I have heard the quips like, “You can become so heavenly minded that you are no earthly good.” I think this sort of thought misses the point of the gospel and the teaching of Jesus and the New Testament authors. One day, the entire earth will be heavenly minded. Jesus did what he did because he was heavenly minded. He was establishing the kingdom of heaven on earth.

Jesus teaches his disciples that their peace and hope rests on the reality that Jesus would go ahead of them to the “Father’s House” and prepare a place for them. Prior to his arrest, he assures them in their anxiety, “Let not your hearts be troubled. Believe in God; believe also in me. 2 In my Father’s house are many rooms. If it were not so, would I have told you that I go to prepare a place for you? 3 And if I go and prepare a place for you, I will come again and will take you to myself, that where I am you may be also. 4 And you know the way to where I am going.” ( John 14:1-4)

Christians still misinterpret this verse based on the King James Version of the Bible using the word “mansions” for the Greek word mone that translates to a “dwelling place” or “abode” rather than a huge house of the rich, as we have come to understand “mansion” in modern English. In this same conversation, Jesus uses mone again regarding the Spirit of God residing in believers, “If anyone loves me, he will keep my word, and my Father will love him, and we will come to him and make our home with him.” (John 14:23) Jesus is indicating an intimate relationship with God in his presence.

In the Father’s house, his dwelling place, there is room for everyone through Jesus. He is going before us and making a way for us. In fact, Jesus tells his disciples that he is “the way” and the only way to the Father’s house and to intimacy with him. We can read this as Jesus going before us into God’s kingdom and making a room for us there; however, I think Jesus might be speaking preparing a place for us with the Father by going to his death on the cross. His statement, “I go to prepare a place for you,” precedes Jesus going out from them to his death. There on the cross our place of peace with God is made.

Jesus is pointing to the Father’s house and the eternal kingdom of heaven as the hope of his disciples. This promise is the reason that they should not fear or be troubled. Jesus is preparing their eternal home with the Father in paradise. We learn that Jesus’ assurance offers no guarantees about worldly rule, luxury, accumulation of wealth, self-aggrandizement or even physical safety for his followers. His gospel does promise two things: he will be always present with them, and he is preparing a place for them in his kingdom. All who are in Christ can say with Paul, “For me, to live is Christ and to die is gain.”(Philippians 1:21)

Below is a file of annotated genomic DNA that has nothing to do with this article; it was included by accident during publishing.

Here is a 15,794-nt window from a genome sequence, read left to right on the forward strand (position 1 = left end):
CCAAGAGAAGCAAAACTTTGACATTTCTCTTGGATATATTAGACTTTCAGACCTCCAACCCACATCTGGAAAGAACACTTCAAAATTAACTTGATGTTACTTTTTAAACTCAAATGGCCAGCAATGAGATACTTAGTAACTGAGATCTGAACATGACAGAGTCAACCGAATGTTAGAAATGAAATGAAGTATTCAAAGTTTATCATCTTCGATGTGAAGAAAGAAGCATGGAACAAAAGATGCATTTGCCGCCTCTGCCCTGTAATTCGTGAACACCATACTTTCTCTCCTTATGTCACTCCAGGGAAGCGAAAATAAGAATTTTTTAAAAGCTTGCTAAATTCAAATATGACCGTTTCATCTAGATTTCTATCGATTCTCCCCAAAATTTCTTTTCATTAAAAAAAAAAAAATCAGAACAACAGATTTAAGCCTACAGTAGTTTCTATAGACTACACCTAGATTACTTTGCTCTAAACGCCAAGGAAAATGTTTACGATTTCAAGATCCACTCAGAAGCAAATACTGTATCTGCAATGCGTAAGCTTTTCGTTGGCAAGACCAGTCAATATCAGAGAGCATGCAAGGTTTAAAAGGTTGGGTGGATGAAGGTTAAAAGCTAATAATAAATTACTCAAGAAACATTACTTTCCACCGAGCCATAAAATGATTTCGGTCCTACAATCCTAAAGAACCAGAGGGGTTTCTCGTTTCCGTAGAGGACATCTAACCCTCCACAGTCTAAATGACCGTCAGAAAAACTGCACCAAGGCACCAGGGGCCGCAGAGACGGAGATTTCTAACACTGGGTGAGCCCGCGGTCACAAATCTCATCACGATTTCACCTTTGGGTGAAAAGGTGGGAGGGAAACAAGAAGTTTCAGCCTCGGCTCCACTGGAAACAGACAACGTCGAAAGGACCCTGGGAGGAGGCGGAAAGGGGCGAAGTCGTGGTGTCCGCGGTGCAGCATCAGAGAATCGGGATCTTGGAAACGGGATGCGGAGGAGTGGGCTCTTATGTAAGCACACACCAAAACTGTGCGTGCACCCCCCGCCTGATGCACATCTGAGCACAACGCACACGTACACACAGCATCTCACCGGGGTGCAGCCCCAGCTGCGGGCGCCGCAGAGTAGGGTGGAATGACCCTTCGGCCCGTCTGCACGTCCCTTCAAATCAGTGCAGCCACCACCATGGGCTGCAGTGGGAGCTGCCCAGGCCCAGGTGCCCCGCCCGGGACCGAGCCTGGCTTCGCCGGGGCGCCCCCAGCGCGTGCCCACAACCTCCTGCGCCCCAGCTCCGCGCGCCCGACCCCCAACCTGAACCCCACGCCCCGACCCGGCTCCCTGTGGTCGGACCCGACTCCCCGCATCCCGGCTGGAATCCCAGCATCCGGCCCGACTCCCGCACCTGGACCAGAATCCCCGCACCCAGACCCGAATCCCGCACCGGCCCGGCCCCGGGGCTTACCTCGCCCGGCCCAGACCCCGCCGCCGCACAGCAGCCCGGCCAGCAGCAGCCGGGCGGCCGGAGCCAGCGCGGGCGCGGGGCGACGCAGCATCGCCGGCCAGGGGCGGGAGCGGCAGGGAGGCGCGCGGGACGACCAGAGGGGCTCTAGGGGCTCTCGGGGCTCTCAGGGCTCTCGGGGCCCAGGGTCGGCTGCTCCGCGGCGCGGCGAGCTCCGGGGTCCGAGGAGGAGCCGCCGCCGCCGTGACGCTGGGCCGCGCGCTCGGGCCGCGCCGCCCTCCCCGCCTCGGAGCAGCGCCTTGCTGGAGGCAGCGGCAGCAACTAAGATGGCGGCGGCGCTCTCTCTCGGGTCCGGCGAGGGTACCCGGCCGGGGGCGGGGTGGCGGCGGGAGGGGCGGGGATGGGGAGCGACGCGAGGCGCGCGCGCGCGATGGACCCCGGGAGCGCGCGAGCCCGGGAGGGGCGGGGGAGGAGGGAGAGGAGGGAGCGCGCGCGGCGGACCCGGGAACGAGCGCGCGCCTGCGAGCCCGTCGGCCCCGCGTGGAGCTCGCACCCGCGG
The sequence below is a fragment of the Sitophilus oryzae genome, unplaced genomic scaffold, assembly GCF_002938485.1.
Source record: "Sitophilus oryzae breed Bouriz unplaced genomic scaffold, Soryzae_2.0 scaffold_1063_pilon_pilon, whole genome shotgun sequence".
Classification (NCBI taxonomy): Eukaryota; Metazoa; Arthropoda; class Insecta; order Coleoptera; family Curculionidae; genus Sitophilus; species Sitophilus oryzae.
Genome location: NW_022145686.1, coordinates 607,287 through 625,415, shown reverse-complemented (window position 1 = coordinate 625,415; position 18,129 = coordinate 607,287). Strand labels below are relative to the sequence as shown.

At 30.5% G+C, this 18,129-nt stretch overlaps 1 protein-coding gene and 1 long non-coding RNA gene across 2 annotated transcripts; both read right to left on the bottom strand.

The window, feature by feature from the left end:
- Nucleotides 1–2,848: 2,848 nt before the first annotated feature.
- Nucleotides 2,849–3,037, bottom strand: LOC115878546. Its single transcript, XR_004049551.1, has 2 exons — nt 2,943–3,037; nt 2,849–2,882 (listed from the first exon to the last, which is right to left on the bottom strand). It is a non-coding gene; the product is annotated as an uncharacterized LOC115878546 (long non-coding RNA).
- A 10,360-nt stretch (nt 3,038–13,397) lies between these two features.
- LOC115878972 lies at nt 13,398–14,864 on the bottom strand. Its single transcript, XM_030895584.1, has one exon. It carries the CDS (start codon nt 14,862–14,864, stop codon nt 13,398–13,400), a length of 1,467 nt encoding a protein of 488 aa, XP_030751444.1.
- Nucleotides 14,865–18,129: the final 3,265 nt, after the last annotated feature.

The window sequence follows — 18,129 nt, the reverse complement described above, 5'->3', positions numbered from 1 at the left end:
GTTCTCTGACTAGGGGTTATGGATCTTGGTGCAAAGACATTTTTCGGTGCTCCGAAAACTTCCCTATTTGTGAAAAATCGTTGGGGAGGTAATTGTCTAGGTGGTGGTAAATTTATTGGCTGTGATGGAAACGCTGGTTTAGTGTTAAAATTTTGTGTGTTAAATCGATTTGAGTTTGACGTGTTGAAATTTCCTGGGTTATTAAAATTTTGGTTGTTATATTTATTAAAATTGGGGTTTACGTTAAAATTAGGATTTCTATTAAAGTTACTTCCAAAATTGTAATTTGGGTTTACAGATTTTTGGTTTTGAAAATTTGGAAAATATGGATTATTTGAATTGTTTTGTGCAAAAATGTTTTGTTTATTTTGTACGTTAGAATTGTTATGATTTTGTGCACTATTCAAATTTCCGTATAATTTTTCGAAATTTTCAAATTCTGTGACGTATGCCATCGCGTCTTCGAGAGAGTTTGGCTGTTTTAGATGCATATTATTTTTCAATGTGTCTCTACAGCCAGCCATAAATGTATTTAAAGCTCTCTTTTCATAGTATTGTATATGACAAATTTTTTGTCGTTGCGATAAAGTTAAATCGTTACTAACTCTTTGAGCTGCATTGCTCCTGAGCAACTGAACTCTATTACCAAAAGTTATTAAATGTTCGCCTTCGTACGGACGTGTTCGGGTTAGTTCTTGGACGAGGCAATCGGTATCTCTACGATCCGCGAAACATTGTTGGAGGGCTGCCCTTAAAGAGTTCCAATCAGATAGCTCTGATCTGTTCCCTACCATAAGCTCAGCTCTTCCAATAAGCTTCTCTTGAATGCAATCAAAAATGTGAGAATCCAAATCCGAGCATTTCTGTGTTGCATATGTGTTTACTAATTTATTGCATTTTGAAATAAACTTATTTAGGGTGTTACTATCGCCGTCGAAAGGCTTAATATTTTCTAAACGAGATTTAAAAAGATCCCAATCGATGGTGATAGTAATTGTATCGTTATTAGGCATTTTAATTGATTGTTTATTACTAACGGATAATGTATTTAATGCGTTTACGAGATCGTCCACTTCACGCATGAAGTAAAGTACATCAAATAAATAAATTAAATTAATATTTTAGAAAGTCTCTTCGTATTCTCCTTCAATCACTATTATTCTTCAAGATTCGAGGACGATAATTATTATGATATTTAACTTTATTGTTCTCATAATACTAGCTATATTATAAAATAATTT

This activity of setting our minds and hearts on the things above does not facilitate escapism or passivity; rather, it emboldens ministry and leads us through the “narrow gate” and along the “hard way” that lead to life. (Matthew 7:13-14) By following Paul’s instructions and Jesus’ teachings, we live according to the heavenly kingdom that consists of power, righteousness, peace and joy in the Holy Spirit. (1 Corinthians 4:20; Romans 14:17) Jesus’ teaching about his Father’s house comes in direct response to the disciples’ angst in the world. What Paul and Jesus teach is in fact a remedy for the anxieties of this world and “the Heart-ache, and the thousand natural shocks that flesh is heir to.” (Hamlet Act III Scene i)

I think the ministry and death of Stephen demonstrates a heavenly-minded life. He was one of the “seven” chosen by the early church to direct the daily distribution of food among the Christians in Jerusalem following Pentecost. He is first described as a man “full of faith and of the Holy Spirit” and then described as “full of grace and power and doing great wonders and signs among the people.” (Acts 6:5,8)